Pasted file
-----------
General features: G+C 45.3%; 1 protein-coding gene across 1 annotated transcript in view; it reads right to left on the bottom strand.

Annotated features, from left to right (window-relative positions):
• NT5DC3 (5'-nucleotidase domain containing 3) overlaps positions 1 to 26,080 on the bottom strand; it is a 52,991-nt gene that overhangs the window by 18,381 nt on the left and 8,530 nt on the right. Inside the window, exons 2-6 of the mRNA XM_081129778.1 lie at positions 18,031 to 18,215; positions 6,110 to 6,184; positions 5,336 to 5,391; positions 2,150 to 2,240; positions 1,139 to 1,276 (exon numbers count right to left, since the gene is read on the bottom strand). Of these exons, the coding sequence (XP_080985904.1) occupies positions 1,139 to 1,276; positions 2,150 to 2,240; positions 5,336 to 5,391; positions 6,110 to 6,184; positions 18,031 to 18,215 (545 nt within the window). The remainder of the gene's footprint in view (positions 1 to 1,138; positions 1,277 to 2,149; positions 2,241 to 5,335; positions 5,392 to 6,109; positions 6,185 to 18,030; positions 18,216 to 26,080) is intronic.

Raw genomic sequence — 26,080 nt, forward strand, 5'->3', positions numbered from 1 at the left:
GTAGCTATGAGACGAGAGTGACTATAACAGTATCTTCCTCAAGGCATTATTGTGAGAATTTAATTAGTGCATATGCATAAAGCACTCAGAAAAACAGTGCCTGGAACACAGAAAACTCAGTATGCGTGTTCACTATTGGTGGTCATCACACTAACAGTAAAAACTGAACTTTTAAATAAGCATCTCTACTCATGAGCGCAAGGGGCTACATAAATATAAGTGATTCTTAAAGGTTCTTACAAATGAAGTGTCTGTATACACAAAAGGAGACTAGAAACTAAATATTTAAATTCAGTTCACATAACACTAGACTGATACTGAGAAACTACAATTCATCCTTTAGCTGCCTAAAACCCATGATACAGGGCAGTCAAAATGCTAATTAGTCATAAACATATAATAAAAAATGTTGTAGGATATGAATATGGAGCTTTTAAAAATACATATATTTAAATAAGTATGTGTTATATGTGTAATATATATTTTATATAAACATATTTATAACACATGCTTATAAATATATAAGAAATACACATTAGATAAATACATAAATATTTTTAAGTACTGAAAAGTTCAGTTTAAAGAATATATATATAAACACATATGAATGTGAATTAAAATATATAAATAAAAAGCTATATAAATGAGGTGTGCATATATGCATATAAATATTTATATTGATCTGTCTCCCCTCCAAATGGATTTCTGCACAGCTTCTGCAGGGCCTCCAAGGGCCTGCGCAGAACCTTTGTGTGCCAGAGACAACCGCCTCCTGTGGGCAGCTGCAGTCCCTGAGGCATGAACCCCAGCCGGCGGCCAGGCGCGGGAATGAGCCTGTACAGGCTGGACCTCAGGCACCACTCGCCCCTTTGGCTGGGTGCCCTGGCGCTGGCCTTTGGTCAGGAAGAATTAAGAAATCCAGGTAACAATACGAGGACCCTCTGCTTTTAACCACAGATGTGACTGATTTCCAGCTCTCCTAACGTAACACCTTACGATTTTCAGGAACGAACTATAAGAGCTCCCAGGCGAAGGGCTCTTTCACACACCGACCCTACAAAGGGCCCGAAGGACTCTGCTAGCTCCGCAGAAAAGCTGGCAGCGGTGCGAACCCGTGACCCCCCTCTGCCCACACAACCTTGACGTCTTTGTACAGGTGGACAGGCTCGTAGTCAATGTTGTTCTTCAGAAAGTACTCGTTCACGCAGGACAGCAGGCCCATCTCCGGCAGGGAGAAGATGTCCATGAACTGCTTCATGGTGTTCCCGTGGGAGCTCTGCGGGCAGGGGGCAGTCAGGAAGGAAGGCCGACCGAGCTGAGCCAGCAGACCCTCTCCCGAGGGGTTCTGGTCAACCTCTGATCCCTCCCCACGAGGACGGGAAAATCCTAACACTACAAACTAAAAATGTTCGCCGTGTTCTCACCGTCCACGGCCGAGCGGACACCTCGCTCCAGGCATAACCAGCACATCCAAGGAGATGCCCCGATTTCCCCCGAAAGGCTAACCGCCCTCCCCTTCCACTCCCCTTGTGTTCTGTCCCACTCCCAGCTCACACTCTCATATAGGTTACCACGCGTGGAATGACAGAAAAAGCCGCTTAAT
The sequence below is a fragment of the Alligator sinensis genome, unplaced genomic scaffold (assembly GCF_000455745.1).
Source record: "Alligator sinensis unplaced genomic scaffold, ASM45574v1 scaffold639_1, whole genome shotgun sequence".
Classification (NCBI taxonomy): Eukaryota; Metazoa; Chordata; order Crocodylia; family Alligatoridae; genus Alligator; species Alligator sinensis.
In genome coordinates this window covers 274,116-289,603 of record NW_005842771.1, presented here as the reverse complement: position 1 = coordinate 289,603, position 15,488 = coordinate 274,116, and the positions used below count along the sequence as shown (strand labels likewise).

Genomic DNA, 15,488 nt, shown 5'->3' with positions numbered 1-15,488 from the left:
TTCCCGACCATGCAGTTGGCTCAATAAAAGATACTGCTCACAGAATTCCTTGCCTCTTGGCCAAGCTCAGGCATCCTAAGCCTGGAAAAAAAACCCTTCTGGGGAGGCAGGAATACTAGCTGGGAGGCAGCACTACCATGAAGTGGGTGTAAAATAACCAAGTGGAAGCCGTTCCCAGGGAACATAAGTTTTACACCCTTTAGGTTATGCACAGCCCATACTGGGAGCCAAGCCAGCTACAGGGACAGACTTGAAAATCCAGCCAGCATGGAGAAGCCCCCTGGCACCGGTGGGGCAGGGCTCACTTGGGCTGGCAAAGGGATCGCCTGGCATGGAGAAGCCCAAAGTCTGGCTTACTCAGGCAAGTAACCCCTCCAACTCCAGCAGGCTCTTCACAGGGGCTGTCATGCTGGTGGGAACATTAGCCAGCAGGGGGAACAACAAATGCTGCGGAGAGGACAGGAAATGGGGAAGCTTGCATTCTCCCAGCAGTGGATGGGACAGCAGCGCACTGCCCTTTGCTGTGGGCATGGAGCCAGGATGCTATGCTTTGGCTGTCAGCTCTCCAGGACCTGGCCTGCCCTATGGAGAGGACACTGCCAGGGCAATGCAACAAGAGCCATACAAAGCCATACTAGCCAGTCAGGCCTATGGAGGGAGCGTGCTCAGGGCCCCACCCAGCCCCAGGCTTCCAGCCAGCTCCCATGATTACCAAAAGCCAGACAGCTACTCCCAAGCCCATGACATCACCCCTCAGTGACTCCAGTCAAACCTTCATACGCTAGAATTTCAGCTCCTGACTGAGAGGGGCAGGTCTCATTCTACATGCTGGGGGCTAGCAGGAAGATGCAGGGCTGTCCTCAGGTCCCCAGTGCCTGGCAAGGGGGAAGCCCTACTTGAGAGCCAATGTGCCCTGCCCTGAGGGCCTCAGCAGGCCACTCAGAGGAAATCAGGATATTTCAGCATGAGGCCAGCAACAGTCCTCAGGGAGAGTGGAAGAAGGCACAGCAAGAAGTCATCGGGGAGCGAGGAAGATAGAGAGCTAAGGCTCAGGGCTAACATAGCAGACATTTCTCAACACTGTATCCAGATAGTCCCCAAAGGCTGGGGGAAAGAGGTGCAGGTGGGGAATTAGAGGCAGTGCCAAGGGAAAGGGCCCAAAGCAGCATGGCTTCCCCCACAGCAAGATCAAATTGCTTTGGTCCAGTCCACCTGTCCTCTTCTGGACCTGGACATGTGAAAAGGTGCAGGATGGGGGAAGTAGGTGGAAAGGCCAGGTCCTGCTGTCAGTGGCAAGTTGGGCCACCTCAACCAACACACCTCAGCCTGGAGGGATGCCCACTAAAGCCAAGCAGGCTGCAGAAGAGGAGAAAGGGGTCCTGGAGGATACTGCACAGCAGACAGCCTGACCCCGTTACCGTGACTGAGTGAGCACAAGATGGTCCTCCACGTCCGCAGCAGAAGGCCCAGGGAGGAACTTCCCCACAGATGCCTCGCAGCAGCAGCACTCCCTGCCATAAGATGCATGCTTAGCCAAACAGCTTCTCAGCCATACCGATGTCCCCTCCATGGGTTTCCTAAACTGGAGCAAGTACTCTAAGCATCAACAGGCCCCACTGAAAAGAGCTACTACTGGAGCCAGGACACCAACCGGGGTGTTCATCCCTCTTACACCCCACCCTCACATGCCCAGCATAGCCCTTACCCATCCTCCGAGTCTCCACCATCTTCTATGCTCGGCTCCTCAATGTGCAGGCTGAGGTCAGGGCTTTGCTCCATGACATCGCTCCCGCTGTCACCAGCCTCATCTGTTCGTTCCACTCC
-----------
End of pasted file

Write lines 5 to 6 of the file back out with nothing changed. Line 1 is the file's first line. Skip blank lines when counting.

GTAGCTATGAGACGAGAGTGACTATAACAGTATCTTCCTCAAGGCATTATTGTGAGAATTTAATTAGTGCATATGCATAAAGCACTCAGAAAAACAGTGCCTGGAACACAGAAAACTCAGTATGCGTGTTCACTATTGGTGGTCATCACACTAACAGTAAAAACTGAACTTTTAAATAAGCATCTCTACTCATGAGCGCAAGGGGCTACATAAATATAAGTGATTCTTAAAGGTTCTTACAAATGAAGTGTCTGTATACACAAAAGGAGACTAGAAACTAAATATTTAAATTCAGTTCACATAACACTAGACTGATACTGAGAAACTACAATTCATCCTTTAGCTGCCTAAAACCCATGATACAGGGCAGTCAAAATGCTAATTAGTCATAAACATATAATAAAAAATGTTGTAGGATATGAATATGGAGCTTTTAAAAATACATATATTTAAATAAGTATGTGTTATATGTGTAATATATATTTTATATAAACATATTTATAACACATGCTTATAAATATATAAGAAATACACATTAGATAAATACATAAATATTTTTAAGTACTGAAAAGTTCAGTTTAAAGAATATATATATAAACACATATGAATGTGAATTAAAATATATAAATAAAAAGCTATATAAATGAGGTGTGCATATATGCATATAAATATTTATATTGATCTGTCTCCCCTCCAAATGGATTTCTGCACAGCTTCTGCAGGGCCTCCAAGGGCCTGCGCAGAACCTTTGTGTGCCAGAGACAACCGCCTCCTGTGGGCAGCTGCAGTCCCTGAGGCATGAACCCCAGCCGGCGGCCAGGCGCGGGAATGAGCCTGTACAGGCTGGACCTCAGGCACCACTCGCCCCTTTGGCTGGGTGCCCTGGCGCTGGCCTTTGGTCAGGAAGAATTAAGAAATCCAGGTAACAATACGAGGACCCTCTGCTTTTAACCACAGATGTGACTGATTTCCAGCTCTCCTAACGTAACACCTTACGATTTTCAGGAACGAACTATAAGAGCTCCCAGGCGAAGGGCTCTTTCACACACCGACCCTACAAAGGGCCCGAAGGACTCTGCTAGCTCCGCAGAAAAGCTGGCAGCGGTGCGAACCCGTGACCCCCCTCTGCCCACACAACCTTGACGTCTTTGTACAGGTGGACAGGCTCGTAGTCAATGTTGTTCTTCAGAAAGTACTCGTTCACGCAGGACAGCAGGCCCATCTCCGGCAGGGAGAAGATGTCCATGAACTGCTTCATGGTGTTCCCGTGGGAGCTCTGCGGGCAGGGGGCAGTCAGGAAGGAAGGCCGACCGAGCTGAGCCAGCAGACCCTCTCCCGAGGGGTTCTGGTCAACCTCTGATCCCTCCCCACGAGGACGGGAAAATCCTAACACTACAAACTAAAAATGTTCGCCGTGTTCTCACCGTCCACGGCCGAGCGGACACCTCGCTCCAGGCATAACCAGCACATCCAAGGAGATGCCCCGATTTCCCCCGAAAGGCTAACCGCCCTCCCCTTCCACTCCCCTTGTGTTCTGTCCCACTCCCAGCTCACACTCTCATATAGGTTACCACGCGTGGAATGACAGAAAAAGCCGCTTAAT
The sequence below is a fragment of the Alligator sinensis genome, unplaced genomic scaffold (assembly GCF_000455745.1).